ANALYSIS: APS Board Chair Opposes OSD, albeit with Forked Tongue
(APN) ATLANTA — On August 28, 2014 Georgia Stand Up hosted an education town hall attended by some members of the Atlanta Public Schools Board of Education, including Leslie Grant (District 1), Byron Amos (District 2), Matt Westmoreland (District 3), and Chairman Courtney English (Seat 7-at-large).
The public pressed Board Members to take a clear stance on Gov. Nathan Deal’s proposed Opportunity School District (OSD), a policy that would allow the State to take over struggling schools, if voters approve a state constitutional amendment in November 2016.
In response, English made a statement that, on its surface, seems to heed their call.
“The Atlanta School Board is in favor of maintaining local control, so we are actually opposed to the idea and concept of OSD… We’re going to do everything in our power to make sure we keep control of every single school in the Atlanta Public Schools system. We are in favor of local control and the OSD is the antithesis of local control. We don’t think it’s the right idea for our community,” English said.
But first of all, the Board does not appear to have adopted any resolution expressing such an opinion, according to education advocate Ed Johnson.
And while English used strong words like “antithesis,” and “opposed,” the meaning of his statement is murkier, and more troubling than it may seem.
That’s because even if the Board is opposed, their actions, or lack thereof, raise the question of what the Board is willing to do about it.
English says the Board is going to do everything within its power to keep control of every single APS school. In name, maybe this is true. In practice, APS schools are already under state control.
As Atlanta Progressive News previously reported, the school board voted last month to hire Deal’s Deputy chief of staff, Erin Hames, who left her post in the statehouse to sell her expertise as the creator of the OSD legislation.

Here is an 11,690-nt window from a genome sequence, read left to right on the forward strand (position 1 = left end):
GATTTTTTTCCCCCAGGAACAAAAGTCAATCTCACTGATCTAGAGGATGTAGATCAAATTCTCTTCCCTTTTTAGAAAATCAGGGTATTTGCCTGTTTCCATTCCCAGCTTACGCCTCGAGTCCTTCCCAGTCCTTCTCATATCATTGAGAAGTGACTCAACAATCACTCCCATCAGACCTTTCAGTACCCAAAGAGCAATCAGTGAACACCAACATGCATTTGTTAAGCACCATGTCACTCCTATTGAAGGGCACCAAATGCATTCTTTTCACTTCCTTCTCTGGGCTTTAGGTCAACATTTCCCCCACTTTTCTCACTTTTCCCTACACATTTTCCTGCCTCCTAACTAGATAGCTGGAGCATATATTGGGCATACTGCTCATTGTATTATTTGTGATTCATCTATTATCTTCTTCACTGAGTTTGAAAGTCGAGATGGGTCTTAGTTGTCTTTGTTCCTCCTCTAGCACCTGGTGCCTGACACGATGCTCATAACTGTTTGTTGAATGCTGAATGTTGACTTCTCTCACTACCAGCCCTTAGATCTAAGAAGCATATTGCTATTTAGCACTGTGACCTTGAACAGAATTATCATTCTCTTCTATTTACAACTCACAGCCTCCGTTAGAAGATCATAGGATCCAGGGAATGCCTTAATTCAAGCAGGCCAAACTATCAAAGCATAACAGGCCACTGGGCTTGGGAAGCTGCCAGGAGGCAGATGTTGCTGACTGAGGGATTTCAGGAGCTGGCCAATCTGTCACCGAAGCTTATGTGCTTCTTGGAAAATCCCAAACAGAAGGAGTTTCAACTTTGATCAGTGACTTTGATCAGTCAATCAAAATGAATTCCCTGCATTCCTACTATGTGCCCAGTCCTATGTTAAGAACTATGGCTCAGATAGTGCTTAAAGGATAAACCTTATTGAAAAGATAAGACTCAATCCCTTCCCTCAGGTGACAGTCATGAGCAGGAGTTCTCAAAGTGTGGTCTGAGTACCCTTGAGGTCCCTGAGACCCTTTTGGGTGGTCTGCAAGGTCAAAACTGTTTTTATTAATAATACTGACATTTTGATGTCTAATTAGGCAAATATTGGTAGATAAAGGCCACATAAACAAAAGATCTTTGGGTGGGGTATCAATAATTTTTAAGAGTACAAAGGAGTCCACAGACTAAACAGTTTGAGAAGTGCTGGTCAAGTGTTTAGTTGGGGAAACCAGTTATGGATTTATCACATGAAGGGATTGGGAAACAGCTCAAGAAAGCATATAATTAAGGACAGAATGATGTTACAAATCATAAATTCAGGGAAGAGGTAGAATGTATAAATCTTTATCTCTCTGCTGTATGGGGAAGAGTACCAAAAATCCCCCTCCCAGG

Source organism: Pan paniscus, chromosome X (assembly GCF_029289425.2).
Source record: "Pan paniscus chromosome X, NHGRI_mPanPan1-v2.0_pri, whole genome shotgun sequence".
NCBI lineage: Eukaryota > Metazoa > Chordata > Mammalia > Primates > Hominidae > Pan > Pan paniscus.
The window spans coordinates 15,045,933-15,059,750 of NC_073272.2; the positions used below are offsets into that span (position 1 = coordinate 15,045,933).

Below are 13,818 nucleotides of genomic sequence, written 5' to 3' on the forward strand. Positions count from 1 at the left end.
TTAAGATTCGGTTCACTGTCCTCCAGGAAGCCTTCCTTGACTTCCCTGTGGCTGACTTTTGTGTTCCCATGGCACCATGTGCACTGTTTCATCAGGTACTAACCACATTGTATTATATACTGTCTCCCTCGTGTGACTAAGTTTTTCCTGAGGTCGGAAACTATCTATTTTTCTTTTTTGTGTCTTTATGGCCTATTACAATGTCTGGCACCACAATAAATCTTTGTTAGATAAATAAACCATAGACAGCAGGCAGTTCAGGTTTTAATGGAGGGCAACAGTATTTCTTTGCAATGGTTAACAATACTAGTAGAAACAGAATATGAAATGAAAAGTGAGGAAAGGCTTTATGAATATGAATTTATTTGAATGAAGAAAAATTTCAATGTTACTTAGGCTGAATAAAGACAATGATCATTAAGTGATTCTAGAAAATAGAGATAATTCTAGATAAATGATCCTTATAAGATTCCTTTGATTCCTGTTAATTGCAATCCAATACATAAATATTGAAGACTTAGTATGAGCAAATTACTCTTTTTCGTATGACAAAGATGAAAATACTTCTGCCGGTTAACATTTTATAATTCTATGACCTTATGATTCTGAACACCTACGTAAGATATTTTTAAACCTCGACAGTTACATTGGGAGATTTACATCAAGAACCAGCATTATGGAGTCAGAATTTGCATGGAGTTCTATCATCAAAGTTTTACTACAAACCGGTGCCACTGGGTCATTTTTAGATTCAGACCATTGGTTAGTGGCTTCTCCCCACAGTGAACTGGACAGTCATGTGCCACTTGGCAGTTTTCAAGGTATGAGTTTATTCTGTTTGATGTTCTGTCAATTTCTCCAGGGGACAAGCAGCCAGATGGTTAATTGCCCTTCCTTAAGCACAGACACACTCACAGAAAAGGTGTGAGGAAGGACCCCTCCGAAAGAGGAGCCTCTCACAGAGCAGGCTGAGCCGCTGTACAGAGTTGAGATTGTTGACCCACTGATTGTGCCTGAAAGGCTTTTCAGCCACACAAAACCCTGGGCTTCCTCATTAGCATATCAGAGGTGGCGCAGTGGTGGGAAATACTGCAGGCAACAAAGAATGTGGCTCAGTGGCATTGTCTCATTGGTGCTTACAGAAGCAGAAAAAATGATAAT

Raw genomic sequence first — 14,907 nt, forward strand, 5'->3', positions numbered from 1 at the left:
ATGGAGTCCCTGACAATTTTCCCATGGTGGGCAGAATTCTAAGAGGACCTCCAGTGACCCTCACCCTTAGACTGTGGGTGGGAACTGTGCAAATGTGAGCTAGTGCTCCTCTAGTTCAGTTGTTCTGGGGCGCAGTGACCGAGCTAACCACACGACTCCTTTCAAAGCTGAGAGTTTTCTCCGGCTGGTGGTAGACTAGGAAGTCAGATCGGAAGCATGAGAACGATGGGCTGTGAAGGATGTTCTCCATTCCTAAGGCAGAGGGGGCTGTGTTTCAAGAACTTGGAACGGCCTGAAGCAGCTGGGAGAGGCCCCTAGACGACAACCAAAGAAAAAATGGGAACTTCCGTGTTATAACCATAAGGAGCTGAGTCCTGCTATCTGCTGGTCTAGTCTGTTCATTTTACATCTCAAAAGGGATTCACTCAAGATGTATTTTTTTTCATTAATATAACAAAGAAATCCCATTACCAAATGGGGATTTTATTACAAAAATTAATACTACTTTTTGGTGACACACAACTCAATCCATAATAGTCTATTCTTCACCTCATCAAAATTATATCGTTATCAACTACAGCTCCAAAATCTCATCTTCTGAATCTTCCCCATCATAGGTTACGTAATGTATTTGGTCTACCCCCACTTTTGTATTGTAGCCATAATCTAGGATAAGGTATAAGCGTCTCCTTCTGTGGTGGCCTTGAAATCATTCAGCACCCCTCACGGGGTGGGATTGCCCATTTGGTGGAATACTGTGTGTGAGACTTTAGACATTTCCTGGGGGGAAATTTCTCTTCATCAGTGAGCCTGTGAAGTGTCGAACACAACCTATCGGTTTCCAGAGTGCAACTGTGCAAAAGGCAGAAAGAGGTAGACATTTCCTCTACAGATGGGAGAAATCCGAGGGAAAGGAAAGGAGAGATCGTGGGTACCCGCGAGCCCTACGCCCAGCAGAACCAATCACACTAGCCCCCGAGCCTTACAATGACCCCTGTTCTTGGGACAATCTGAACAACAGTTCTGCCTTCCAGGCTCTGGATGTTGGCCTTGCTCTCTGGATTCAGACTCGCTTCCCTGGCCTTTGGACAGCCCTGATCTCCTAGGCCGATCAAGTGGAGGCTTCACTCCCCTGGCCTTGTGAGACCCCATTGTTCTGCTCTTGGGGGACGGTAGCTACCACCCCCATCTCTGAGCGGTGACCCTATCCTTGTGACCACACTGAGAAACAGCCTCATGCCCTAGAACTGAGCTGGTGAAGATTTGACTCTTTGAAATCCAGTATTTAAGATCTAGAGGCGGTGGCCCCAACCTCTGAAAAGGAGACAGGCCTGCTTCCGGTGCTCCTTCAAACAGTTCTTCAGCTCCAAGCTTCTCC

While Hames is advising APS on how to operate schools in ways that are less likely to subject them to state takeover, she’s also a consultant-for-hire to the governor, thus creating a direct link between the two.
APS also struck a deal with Boston Consulting Group (BCG), which has deep ties to the KIPP charter schools franchise and has advised school districts across the nation to expand charters, close schools, tie teacher pay to test scores, implement online learning, and other corporate reform measures.
BCG will receive 405,000 dollars to map out a school turnaround plan for APS in eight weeks.
Four foundations are footing the bill for the consultation, including the Lanier Sartain Family Foundation, which primarily funds charter schools and shares a board member, Mark Riley, with the Georgia Charter Schools Association.
Riley–a former Board of Education member who ran for the Post 8-at-large seat in 2013–is also a privatizer of another kind: his real estate firm, Urban Realty Partners, contracted with the Atlanta Housing Authority to demolish public housing complexes––Capitol Homes and Grady Homes––and replace them with mixed use developments.
In a scope of work document sent to APS Superintendent Meria Carstarphen on July 22, 2015, BCG consultants outlined several turnaround strategies they considered effective options for Atlanta Public Schools.
These included leadership and personnel changes, longer school days, data-driven instructional decisions, and sourcing private school operators to run low-performing schools.
Here they cite KIPP as a great example of a school operator and applaud Louisiana’s Recovery School District and Tennessee’s Achievement School District––the two models upon which Deal’s Opportunity School District is based.
These are the same measures the Governor’s education team have touted as solutions to “turnaround” schools with low test scores.
Whether APS implements the changes or the state does, the consequences will be the same: privatization, union-busting, and over-testing, to name a few.
The only way to truly oppose the OSD, as English claims the board does, is to oppose the corporate reform agenda that lies at its core.
In that regard, APS is off to a bad start.